After months of protracted talks with the NSW government, public sector nurses and midwives have voted in favour of a 24 hour strike next Wednesday, the fourth statewide action this year.
Fed up with inaction by the NSW government to address widespread staffing and workloads issues, thousands of NSW Nurses and Midwives’ Association (NSWNMA) members will walk off the job from 7am (morning shift) on 23 November until 7am on 24 November (end of night shift).
NSWNMA General Secretary, Shaye Candish, said nurses and midwives were tired of being ignored over calls for safe staffing, better working conditions and fair pay to recognise their contribution to the health system.
“Since our first statewide strike on 15 February, nurses and midwives have gone above and beyond to put patient care ahead of their own basic needs. Shift after shift they have continued, burdened by short staffing and constant requests for overtime,” said Ms Candish.
“At the end of March, we held a second statewide strike after the NSW government failed to engage in meaningful talks about shift by shift nurse-to-patient ratios to ensure safe patient care.
“Following our third statewide strike on 1 September, NSW Labor announced its Safe Staffing policy, a commitment that will see improvements in emergency departments, ICUs, maternity services and Multipurpose Services, and the introduction of shift by shift staffing levels in most wards and units.
“This finally prompted talks with the NSW government however, it is now mid-November and no real solutions have been offered to address the health staffing or workload crisis. The government must also get rid of its wages policy and start acknowledging the value of our nurses and midwives.
“The evidence is clear that wage caps are hurting public sector workers’ livelihoods and their retirement savings, and it’s time for them to be abolished.”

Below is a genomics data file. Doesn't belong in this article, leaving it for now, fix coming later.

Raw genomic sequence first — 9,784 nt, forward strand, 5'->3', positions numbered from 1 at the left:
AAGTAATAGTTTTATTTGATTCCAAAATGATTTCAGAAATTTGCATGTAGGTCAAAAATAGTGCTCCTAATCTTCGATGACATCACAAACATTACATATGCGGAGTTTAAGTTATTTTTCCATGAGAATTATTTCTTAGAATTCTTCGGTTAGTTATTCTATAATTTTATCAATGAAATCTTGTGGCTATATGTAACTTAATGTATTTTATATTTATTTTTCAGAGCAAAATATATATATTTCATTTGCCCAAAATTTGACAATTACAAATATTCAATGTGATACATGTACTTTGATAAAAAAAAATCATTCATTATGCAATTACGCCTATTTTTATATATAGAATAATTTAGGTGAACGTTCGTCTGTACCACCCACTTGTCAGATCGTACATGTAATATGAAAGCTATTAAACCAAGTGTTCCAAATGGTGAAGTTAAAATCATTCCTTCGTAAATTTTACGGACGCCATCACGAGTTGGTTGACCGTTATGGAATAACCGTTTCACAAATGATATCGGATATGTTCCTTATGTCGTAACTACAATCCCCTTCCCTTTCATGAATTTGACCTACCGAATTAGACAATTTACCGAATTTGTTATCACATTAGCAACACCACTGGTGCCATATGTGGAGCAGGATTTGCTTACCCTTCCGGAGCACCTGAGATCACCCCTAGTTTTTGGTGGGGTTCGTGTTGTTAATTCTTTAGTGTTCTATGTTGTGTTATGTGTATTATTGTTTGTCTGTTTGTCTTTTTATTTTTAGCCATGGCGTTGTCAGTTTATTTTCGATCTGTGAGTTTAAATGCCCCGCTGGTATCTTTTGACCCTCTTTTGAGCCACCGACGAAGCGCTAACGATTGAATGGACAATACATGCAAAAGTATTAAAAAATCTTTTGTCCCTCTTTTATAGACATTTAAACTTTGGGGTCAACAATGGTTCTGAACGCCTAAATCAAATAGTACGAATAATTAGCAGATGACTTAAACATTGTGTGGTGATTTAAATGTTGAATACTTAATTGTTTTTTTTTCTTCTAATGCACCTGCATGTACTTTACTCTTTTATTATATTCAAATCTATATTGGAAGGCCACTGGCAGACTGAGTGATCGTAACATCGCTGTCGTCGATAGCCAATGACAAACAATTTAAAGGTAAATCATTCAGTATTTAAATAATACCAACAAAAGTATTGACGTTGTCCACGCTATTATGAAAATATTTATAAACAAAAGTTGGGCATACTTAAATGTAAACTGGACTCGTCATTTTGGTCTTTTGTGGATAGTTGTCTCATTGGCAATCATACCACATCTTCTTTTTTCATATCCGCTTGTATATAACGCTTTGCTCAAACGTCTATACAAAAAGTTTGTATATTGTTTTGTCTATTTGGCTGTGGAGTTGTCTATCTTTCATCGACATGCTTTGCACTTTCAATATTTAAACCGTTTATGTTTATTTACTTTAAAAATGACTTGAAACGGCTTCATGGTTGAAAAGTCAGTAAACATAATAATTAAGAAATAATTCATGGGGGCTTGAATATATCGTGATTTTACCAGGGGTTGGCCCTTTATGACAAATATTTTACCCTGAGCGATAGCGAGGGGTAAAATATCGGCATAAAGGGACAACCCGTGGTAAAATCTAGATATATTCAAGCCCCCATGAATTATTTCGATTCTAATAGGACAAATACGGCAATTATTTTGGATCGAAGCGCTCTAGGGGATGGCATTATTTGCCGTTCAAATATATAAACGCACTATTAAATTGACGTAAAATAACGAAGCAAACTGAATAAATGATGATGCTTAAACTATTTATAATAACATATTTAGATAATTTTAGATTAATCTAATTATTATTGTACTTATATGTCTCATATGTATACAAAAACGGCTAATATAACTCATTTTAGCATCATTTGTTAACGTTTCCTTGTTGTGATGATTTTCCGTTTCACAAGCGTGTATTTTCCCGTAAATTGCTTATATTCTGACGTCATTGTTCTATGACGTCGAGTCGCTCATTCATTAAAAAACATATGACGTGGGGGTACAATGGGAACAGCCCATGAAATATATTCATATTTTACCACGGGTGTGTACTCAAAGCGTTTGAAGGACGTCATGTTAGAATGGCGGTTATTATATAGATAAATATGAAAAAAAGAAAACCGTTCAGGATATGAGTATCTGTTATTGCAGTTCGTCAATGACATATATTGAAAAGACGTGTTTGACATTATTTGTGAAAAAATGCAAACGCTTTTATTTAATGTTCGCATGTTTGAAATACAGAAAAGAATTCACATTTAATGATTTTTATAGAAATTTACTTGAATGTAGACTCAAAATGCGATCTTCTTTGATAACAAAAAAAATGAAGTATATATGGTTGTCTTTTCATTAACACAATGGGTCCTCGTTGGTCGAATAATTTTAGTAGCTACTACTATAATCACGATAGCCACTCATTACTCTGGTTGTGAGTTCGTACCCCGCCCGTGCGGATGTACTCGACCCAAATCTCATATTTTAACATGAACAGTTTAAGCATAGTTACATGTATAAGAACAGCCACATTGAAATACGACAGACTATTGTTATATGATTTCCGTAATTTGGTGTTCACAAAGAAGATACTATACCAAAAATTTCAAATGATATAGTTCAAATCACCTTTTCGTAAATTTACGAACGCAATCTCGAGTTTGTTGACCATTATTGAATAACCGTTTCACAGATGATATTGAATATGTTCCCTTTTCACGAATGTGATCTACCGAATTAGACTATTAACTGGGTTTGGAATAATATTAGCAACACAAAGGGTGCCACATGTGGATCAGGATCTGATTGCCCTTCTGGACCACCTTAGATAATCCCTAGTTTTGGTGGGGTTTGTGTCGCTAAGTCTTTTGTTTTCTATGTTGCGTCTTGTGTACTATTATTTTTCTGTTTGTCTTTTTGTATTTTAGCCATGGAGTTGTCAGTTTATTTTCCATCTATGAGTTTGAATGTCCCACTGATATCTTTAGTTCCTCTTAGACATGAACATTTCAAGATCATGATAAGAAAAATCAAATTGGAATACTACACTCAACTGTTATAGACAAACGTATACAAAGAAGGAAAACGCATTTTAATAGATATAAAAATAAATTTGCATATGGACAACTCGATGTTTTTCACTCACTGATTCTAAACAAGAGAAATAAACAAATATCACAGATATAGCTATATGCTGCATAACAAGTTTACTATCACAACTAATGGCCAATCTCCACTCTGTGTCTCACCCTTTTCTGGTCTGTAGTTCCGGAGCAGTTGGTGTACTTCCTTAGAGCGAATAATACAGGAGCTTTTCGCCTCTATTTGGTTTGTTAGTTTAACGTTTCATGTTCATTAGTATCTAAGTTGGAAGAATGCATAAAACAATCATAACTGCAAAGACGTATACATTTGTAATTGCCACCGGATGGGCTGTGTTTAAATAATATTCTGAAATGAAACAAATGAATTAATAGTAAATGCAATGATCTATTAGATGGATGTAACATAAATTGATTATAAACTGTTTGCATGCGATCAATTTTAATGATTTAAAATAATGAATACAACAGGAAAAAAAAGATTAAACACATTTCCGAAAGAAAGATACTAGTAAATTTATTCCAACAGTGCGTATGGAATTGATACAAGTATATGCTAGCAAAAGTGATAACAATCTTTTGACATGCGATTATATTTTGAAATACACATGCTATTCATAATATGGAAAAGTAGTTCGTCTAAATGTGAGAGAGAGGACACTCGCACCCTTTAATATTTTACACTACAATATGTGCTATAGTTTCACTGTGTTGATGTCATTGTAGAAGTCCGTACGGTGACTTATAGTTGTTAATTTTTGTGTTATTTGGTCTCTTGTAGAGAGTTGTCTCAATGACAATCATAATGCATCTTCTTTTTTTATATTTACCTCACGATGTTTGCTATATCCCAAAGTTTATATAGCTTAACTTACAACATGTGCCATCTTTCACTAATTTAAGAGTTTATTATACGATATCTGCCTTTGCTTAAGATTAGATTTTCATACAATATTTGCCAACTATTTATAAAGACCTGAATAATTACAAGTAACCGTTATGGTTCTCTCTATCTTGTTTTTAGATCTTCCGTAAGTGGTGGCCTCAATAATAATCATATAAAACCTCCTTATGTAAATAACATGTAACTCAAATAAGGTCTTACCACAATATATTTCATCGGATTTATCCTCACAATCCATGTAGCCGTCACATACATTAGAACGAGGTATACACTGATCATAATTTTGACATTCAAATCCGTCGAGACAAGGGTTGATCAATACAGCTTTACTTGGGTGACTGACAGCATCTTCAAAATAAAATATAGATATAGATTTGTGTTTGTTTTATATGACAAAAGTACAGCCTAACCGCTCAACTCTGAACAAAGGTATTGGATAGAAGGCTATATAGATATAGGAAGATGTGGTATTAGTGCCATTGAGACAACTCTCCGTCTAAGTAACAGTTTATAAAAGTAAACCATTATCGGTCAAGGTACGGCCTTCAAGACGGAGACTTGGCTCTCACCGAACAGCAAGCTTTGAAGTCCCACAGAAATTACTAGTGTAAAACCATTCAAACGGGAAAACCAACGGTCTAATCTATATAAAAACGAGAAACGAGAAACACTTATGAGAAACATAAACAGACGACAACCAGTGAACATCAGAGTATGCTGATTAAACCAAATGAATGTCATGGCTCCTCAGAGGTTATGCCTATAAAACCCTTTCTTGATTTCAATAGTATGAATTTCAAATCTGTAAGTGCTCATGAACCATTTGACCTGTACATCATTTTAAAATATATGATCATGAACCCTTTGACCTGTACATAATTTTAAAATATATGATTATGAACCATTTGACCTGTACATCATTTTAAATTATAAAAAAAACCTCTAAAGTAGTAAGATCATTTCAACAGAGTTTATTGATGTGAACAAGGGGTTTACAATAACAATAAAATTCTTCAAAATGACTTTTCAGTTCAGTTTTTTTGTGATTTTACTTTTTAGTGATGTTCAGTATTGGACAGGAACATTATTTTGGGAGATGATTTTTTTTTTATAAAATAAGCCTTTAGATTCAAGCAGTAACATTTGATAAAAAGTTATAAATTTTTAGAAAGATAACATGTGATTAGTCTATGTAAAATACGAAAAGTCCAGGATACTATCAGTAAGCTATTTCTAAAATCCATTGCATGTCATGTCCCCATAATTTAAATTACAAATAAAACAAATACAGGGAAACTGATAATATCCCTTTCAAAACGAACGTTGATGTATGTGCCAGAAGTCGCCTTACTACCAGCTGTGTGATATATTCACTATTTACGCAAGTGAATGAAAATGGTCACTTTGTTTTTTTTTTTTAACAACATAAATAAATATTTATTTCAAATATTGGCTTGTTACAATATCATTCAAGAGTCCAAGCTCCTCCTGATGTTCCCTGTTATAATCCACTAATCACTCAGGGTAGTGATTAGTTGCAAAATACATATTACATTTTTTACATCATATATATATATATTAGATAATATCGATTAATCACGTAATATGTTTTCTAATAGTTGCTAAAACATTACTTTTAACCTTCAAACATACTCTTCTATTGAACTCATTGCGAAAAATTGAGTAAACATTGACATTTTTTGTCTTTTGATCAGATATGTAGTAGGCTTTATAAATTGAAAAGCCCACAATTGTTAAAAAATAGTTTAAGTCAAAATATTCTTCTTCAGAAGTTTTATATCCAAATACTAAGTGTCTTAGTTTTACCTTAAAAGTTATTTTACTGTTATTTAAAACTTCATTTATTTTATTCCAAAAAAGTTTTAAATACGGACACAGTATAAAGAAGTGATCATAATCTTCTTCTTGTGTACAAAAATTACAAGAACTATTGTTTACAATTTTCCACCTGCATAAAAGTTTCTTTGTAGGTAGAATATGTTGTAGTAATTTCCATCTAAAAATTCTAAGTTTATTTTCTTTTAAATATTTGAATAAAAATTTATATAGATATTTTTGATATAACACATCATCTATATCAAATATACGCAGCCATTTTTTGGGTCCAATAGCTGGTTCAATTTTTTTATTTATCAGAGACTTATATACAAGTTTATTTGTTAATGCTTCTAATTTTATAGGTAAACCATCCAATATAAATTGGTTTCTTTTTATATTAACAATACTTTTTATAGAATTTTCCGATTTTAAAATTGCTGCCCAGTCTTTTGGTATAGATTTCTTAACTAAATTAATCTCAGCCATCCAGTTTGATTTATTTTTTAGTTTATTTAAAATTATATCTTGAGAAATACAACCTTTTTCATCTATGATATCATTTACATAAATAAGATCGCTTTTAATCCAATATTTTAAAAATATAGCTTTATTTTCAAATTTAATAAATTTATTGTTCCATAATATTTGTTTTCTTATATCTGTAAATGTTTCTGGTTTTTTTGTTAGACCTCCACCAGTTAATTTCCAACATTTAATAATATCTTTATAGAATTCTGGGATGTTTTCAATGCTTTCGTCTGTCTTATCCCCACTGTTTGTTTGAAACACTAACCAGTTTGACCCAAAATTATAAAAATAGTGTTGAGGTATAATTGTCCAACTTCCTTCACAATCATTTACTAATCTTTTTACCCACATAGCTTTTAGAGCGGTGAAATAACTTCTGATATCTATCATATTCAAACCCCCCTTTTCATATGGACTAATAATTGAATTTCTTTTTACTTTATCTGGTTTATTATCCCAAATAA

NSWNMA Assistant General Secretary, Michael Whaites, said members were overwhelmingly committed to fighting for widespread reforms to attract and retain the best health workforce in NSW.
“Our members are angry and upset, knowing so many colleagues with years of clinical experience are moving to work interstate or choosing to leave the profession,” said Mr Whaites.
“Despite the NSW government agreeing change is needed, they have failed to acknowledge the urgency, or act to address the issues impacting metropolitan and regional health services.
“Nurses and midwives have endured three years of a chaotic and disruptive pandemic, but they have been overworked and undervalued by this government for much longer.
“Rather than winding down the clock before the election next March, the NSW government must listen to nurses and midwives who have the clinical expertise to understand how to best deliver quality outcomes for patients and health staff, regardless of where they live.”
Over the coming days, NSWNMA branches will confirm public rallies to be held around the state from Sydney to Albury and Broken Hill to Tweed Heads. During the 24-hour strike, life-preserving services will be maintained in all public hospitals and health services.
The NSWNMA confirmed it would continue meeting with the NSW government to discuss members’ demands for safe staffing ratios and improved working conditions.